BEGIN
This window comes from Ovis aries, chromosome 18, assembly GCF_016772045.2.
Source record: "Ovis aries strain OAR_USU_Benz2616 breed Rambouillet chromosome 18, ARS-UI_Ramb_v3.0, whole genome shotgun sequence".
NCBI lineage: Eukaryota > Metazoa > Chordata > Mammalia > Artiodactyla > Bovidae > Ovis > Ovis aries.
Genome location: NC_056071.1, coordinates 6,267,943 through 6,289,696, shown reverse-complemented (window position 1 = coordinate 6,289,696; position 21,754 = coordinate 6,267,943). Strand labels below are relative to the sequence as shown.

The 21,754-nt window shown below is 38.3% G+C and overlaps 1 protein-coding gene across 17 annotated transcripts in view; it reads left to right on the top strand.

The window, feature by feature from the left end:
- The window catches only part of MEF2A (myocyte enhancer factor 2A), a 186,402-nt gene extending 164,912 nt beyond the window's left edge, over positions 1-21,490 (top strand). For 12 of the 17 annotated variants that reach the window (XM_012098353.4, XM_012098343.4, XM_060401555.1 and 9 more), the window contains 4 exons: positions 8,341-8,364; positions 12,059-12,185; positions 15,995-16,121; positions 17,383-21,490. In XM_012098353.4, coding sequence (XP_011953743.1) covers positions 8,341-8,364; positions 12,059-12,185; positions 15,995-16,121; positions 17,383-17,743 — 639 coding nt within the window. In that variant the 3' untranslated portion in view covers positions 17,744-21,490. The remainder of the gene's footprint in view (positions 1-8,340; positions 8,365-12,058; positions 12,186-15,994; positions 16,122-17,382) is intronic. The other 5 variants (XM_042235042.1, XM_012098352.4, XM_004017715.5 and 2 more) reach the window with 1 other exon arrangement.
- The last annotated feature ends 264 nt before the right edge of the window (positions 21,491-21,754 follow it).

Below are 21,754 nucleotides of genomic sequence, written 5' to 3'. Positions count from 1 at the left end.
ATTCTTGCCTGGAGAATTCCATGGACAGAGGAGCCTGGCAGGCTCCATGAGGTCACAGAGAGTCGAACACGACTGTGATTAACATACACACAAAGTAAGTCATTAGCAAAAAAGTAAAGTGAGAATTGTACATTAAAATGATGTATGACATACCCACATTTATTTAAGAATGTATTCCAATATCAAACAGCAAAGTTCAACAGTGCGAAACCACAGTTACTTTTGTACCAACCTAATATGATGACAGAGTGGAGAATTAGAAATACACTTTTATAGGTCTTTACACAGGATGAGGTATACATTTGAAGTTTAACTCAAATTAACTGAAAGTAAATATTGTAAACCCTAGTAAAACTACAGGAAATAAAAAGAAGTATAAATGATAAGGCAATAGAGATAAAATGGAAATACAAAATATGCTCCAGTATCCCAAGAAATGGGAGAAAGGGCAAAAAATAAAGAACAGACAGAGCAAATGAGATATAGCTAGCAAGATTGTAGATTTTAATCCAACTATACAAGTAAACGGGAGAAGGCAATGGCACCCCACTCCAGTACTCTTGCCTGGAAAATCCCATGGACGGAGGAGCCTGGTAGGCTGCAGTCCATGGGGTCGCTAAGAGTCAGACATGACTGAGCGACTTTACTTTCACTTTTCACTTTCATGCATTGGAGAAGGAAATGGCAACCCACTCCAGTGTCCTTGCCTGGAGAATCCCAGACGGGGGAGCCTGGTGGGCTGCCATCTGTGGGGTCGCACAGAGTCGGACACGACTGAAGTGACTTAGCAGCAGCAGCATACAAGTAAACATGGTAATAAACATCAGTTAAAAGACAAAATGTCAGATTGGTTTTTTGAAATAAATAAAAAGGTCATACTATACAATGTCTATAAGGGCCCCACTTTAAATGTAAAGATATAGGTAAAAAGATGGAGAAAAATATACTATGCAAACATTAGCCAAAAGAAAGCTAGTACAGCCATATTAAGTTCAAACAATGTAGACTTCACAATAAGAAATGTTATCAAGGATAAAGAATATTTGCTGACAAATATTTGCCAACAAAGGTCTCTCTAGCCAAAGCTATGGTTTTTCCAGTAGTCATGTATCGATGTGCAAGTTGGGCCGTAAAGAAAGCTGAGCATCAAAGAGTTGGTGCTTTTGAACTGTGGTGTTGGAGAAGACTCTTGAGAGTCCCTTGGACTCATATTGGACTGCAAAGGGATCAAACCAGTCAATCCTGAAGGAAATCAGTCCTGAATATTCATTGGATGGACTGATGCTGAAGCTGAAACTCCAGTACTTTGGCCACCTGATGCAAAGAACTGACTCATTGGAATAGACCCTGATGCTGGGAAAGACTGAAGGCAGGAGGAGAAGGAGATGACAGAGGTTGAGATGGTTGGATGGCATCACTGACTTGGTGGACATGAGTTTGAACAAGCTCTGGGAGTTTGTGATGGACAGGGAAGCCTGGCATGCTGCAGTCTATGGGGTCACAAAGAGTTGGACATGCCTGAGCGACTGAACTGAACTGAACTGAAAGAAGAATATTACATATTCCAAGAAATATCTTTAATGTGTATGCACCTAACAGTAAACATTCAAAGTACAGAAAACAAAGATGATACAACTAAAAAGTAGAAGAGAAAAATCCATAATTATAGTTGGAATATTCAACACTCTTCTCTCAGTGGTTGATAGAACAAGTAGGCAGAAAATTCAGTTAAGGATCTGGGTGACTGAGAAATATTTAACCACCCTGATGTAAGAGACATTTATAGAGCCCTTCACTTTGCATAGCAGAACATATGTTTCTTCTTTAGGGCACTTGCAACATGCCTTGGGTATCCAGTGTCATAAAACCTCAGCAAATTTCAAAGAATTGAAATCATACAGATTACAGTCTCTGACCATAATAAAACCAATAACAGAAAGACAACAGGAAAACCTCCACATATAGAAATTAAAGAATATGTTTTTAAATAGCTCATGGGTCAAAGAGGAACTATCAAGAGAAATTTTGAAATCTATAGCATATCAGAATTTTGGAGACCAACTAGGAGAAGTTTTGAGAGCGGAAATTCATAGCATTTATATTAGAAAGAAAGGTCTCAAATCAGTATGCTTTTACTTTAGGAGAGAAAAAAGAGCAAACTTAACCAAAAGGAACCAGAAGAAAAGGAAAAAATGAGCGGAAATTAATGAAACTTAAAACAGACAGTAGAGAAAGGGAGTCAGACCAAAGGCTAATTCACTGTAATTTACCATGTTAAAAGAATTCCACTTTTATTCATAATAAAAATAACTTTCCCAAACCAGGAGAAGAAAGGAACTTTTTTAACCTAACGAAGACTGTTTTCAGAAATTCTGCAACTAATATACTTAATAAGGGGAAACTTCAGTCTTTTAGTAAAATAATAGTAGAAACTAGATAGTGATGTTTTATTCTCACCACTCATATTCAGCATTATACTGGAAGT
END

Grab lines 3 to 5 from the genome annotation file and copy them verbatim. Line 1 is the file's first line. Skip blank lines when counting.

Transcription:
NCBI lineage: Eukaryota > Metazoa > Chordata > Mammalia > Artiodactyla > Bovidae > Ovis > Ovis aries.
Genome location: NC_056071.1, coordinates 6,267,943 through 6,289,696, shown reverse-complemented (window position 1 = coordinate 6,289,696; position 21,754 = coordinate 6,267,943). Strand labels below are relative to the sequence as shown.

The 21,754-nt window shown below is 38.3% G+C and overlaps 1 protein-coding gene across 17 annotated transcripts in view; it reads left to right on the top strand.